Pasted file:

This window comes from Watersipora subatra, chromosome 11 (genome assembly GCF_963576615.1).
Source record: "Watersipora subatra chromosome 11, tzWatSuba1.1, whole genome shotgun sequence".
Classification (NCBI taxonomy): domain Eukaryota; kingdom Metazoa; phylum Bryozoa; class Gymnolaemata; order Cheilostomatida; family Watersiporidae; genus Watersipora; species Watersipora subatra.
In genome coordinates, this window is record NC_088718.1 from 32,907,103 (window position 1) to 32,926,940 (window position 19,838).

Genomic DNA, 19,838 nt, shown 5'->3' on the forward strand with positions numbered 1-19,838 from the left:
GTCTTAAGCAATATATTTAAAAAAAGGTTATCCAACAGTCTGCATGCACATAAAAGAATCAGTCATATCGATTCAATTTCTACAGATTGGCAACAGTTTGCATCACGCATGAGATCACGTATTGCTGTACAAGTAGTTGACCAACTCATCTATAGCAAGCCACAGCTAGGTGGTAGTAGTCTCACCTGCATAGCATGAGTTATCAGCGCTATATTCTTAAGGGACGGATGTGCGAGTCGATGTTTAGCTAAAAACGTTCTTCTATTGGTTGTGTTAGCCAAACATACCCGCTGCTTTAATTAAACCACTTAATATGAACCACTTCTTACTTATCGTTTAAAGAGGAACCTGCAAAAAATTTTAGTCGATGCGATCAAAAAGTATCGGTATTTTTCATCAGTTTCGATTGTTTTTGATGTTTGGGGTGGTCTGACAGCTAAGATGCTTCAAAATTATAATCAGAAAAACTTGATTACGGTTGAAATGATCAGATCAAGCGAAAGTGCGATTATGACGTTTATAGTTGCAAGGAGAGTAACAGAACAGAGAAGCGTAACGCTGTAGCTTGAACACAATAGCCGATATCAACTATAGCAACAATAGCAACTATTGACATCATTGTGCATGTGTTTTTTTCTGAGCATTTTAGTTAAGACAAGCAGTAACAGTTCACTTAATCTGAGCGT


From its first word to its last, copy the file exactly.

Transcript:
This window comes from Watersipora subatra, chromosome 11 (genome assembly GCF_963576615.1).
Source record: "Watersipora subatra chromosome 11, tzWatSuba1.1, whole genome shotgun sequence".
Classification (NCBI taxonomy): domain Eukaryota; kingdom Metazoa; phylum Bryozoa; class Gymnolaemata; order Cheilostomatida; family Watersiporidae; genus Watersipora; species Watersipora subatra.
In genome coordinates, this window is record NC_088718.1 from 32,907,103 (window position 1) to 32,926,940 (window position 19,838).

Genomic DNA, 19,838 nt, shown 5'->3' on the forward strand with positions numbered 1-19,838 from the left:
GTCTTAAGCAATATATTTAAAAAAAGGTTATCCAACAGTCTGCATGCACATAAAAGAATCAGTCATATCGATTCAATTTCTACAGATTGGCAACAGTTTGCATCACGCATGAGATCACGTATTGCTGTACAAGTAGTTGACCAACTCATCTATAGCAAGCCACAGCTAGGTGGTAGTAGTCTCACCTGCATAGCATGAGTTATCAGCGCTATATTCTTAAGGGACGGATGTGCGAGTCGATGTTTAGCTAAAAACGTTCTTCTATTGGTTGTGTTAGCCAAACATACCCGCTGCTTTAATTAAACCACTTAATATGAACCACTTCTTACTTATCGTTTAAAGAGGAACCTGCAAAAAATTTTAGTCGATGCGATCAAAAAGTATCGGTATTTTTCATCAGTTTCGATTGTTTTTGATGTTTGGGGTGGTCTGACAGCTAAGATGCTTCAAAATTATAATCAGAAAAACTTGATTACGGTTGAAATGATCAGATCAAGCGAAAGTGCGATTATGACGTTTATAGTTGCAAGGAGAGTAACAGAACAGAGAAGCGTAACGCTGTAGCTTGAACACAATAGCCGATATCAACTATAGCAACAATAGCAACTATTGACATCATTGTGCATGTGTTTTTTTCTGAGCATTTTAGTTAAGACAAGCAGTAACAGTTCACTTAATCTGAGCGT